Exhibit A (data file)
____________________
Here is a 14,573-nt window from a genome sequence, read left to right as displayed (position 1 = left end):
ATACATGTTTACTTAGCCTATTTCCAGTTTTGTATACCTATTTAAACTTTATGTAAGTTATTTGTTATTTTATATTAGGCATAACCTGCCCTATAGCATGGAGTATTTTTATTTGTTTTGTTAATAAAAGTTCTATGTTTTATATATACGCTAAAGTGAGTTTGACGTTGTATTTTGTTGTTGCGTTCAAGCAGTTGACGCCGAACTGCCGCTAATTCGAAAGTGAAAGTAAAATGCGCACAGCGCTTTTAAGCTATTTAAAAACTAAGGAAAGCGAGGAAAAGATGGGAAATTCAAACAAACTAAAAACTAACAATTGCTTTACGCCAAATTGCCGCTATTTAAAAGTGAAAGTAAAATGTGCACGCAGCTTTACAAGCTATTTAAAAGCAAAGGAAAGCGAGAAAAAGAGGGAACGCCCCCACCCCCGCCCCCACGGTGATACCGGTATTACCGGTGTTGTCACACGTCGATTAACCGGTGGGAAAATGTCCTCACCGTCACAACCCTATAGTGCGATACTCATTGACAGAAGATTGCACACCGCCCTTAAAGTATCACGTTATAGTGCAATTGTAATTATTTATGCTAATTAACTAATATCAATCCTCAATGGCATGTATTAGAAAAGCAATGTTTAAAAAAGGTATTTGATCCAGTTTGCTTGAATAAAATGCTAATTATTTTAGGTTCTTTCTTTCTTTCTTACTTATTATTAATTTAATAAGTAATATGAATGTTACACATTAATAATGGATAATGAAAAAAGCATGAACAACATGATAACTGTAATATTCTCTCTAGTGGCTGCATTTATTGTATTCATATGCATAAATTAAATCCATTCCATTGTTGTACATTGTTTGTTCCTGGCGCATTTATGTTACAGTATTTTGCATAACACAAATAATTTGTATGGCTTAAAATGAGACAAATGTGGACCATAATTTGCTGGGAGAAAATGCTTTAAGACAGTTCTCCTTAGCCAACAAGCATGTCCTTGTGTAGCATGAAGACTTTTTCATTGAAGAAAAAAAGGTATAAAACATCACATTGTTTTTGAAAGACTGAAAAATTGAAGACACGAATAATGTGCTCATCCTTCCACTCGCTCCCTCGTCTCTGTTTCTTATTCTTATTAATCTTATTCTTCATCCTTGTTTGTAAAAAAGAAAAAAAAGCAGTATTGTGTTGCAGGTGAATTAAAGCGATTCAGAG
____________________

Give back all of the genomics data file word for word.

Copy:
Here is a 14,573-nt window from a genome sequence, read left to right as displayed (position 1 = left end):
ATACATGTTTACTTAGCCTATTTCCAGTTTTGTATACCTATTTAAACTTTATGTAAGTTATTTGTTATTTTATATTAGGCATAACCTGCCCTATAGCATGGAGTATTTTTATTTGTTTTGTTAATAAAAGTTCTATGTTTTATATATACGCTAAAGTGAGTTTGACGTTGTATTTTGTTGTTGCGTTCAAGCAGTTGACGCCGAACTGCCGCTAATTCGAAAGTGAAAGTAAAATGCGCACAGCGCTTTTAAGCTATTTAAAAACTAAGGAAAGCGAGGAAAAGATGGGAAATTCAAACAAACTAAAAACTAACAATTGCTTTACGCCAAATTGCCGCTATTTAAAAGTGAAAGTAAAATGTGCACGCAGCTTTACAAGCTATTTAAAAGCAAAGGAAAGCGAGAAAAAGAGGGAACGCCCCCACCCCCGCCCCCACGGTGATACCGGTATTACCGGTGTTGTCACACGTCGATTAACCGGTGGGAAAATGTCCTCACCGTCACAACCCTATAGTGCGATACTCATTGACAGAAGATTGCACACCGCCCTTAAAGTATCACGTTATAGTGCAATTGTAATTATTTATGCTAATTAACTAATATCAATCCTCAATGGCATGTATTAGAAAAGCAATGTTTAAAAAAGGTATTTGATCCAGTTTGCTTGAATAAAATGCTAATTATTTTAGGTTCTTTCTTTCTTTCTTACTTATTATTAATTTAATAAGTAATATGAATGTTACACATTAATAATGGATAATGAAAAAAGCATGAACAACATGATAACTGTAATATTCTCTCTAGTGGCTGCATTTATTGTATTCATATGCATAAATTAAATCCATTCCATTGTTGTACATTGTTTGTTCCTGGCGCATTTATGTTACAGTATTTTGCATAACACAAATAATTTGTATGGCTTAAAATGAGACAAATGTGGACCATAATTTGCTGGGAGAAAATGCTTTAAGACAGTTCTCCTTAGCCAACAAGCATGTCCTTGTGTAGCATGAAGACTTTTTCATTGAAGAAAAAAAGGTATAAAACATCACATTGTTTTTGAAAGACTGAAAAATTGAAGACACGAATAATGTGCTCATCCTTCCACTCGCTCCCTCGTCTCTGTTTCTTATTCTTATTAATCTTATTCTTCATCCTTGTTTGTAAAAAAGAAAAAAAAGCAGTATTGTGTTGCAGGTGAATTAAAGCGATTCAGAG